Sunday 12 February 2023

Japanese Packing Causes Some Difficulty

Shutout by Osanori Yamamoto
Today will be a really really quick post - I spent 8 hours yesterday sitting at my computer doing the worst puzzle ever and I am fed up with sitting down and fed up with typing. Yes, it was that time again - time to write our consultant anaesthetist on-call rotas and it was a nightmare. This one covered Easter and various school holidays including 5 public holidays in the 2 month period. The numbers of colleagues are rather depleted and there were a LOT of requests. At the end of that I wanted to run away!

Today I will write about my first ever Osanori Yamamoto puzzle. No, not the first of his puzzles I have ever solved - this is the first puzzle that has been actually made by the master himself. I had seen that Osanori-san's Shutout design had won a "Top 10 vote getter" prize in the 2022 IPP Design competition and I had been intrigued. I have solved quite a lot of his designs over the years and only a few had either been entered into the competition and fewer still had won a prize. I sort of forgot about it until the end of last year when at Peter Hajek's end of year puzzle party the Shutout was shown off by Naoaki Takashima as one of his puzzles of 2022 and looking through the EPP book there were 3 other very serious puzzlers who had announced this as one of their best (they were Boaz Feldman, Theo Geerinck and Guy Loel). When Naoaki-san had showed it off he had announced that he had placed a few of the pieces inside and couldn't even work out how he had done it and couldn't remove them. How could I possibly resist? I contacted Osanori and asked if he would make some more and send one to me. Like a true gentleman he just asked for a bit of time and would let me know when. The postage from Japan was quite ferocious!

Delivery arrangement
It is very nicely made with an MDF box and a lovely grained set of wooden pieces. When it arrived I was slightly surprised to see that it had been sent out in the solved position and went back to the Design competition page to read the aim:
"Build an apparent 3x3x3 block inside the box. (The opening of the box is completely filled and any empty space is hidden within the box.)"

Ah, there is the difference. The arrival position had an obvious gap visible and the aim was to take them out and return them with no holes visible. With 6 tetrominoes there would be 3 gaps in the cube and they all needed to be under the sides of the box or in the centre.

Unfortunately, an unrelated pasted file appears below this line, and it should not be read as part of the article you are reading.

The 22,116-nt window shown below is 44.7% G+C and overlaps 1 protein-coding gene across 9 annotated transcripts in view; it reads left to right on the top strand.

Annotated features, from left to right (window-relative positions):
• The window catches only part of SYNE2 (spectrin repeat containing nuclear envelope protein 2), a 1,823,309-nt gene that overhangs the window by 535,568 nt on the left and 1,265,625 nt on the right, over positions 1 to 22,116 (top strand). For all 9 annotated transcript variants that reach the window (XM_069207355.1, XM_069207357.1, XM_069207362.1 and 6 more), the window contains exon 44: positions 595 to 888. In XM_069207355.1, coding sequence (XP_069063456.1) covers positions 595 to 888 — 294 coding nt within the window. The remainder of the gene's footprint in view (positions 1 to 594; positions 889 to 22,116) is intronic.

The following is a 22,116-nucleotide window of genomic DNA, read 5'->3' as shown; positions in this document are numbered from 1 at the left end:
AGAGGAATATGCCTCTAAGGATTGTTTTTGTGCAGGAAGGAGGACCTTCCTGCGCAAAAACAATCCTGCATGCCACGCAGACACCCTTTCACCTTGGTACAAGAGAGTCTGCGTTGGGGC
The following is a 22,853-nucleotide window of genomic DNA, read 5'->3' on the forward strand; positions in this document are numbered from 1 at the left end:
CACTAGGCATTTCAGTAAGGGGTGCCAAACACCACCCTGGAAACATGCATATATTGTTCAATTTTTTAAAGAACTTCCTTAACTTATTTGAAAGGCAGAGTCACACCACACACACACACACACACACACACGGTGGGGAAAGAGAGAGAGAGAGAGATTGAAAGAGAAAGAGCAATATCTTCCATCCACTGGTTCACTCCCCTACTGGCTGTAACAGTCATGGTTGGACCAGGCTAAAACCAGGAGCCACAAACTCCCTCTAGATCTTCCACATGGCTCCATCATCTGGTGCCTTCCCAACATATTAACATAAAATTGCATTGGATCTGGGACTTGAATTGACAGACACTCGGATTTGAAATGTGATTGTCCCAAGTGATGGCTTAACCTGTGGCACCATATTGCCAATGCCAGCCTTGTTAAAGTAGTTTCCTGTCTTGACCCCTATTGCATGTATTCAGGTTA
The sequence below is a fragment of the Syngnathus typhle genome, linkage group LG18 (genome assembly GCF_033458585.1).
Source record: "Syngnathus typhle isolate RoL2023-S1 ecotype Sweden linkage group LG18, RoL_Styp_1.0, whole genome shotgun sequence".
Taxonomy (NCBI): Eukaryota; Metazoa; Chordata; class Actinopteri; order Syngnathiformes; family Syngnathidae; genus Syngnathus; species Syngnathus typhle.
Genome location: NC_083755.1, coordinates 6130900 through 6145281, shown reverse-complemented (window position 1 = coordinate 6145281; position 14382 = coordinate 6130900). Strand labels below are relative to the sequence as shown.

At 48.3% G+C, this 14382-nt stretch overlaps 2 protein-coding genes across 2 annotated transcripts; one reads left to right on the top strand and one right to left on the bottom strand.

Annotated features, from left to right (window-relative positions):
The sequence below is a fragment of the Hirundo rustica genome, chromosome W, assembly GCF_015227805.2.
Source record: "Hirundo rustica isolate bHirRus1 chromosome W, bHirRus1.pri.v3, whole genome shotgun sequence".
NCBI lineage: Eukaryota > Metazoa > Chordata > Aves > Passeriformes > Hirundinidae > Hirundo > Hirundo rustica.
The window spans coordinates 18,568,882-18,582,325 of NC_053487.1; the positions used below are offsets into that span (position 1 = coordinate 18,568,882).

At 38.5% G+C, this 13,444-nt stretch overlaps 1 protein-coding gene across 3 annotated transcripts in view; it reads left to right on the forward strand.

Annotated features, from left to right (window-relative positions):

Initially I struggled to actually take the pieces out of the delivery packing which did not bode well for the main challenge. OK - start outside the box. There are a good few ways to arrange the pieces in a 3x3x3 cube and obviously each one can be oriented in lots of directions inside. First find an organisation that would leave the gaps covered - I found 2 and started to work out how to get them inside. Of course I started on the wrong one because I'm an eeejit and it only took me about an hour to realise that my proposed solution was obviously impossible. Doh! By this time I had forgotten my other arrangement and I had to find it again. I was certainly getting my money's worth.

I eventually found my arrangement and worked on assembling it inside. OMG! This was quite tough - I had failed to notice one of the cardinal features of the box which is immediately obvious from my photos - Doh again! and spent quite of time attempting the impossible. I finally realised what I was doing and tried again only be stumped for a couple of hours. There are sliding moves but also TIC moves inside the box. Solving this puzzle took me a whole afternoon of fun and frustration. I am sure that most of you brilliant puzzlers out there would manage it in about 30 minutes but little me...about 4 hours! This puzzle was at least as good as, if not better than most of the other Yamamoto puzzles that I have in my collection made by various other craftsmen.

No spoilers here!
Having taken my photos, I dismantled it and tried to put it back in the travel assembly. Embarrassingly, this took me a little while. It had been quite a while since I had taken it apart and it does require a bit of thought just for that part. This makes this puzzle doubly worthwhile. I have solved it a few times now and it has required me to work it out each time and whilst it no longer takes me 4 hours, it still takes an embarrassingly long time. I think I might just take this to work to torture some colleagues.

If you can get hold of a copy then this would be well worth your while - great for a collection and a really fun challenge. 


  1. Typo. When Naomi-san had showed it ...

    1. Oops! Auto correct does it again. I’ll edit.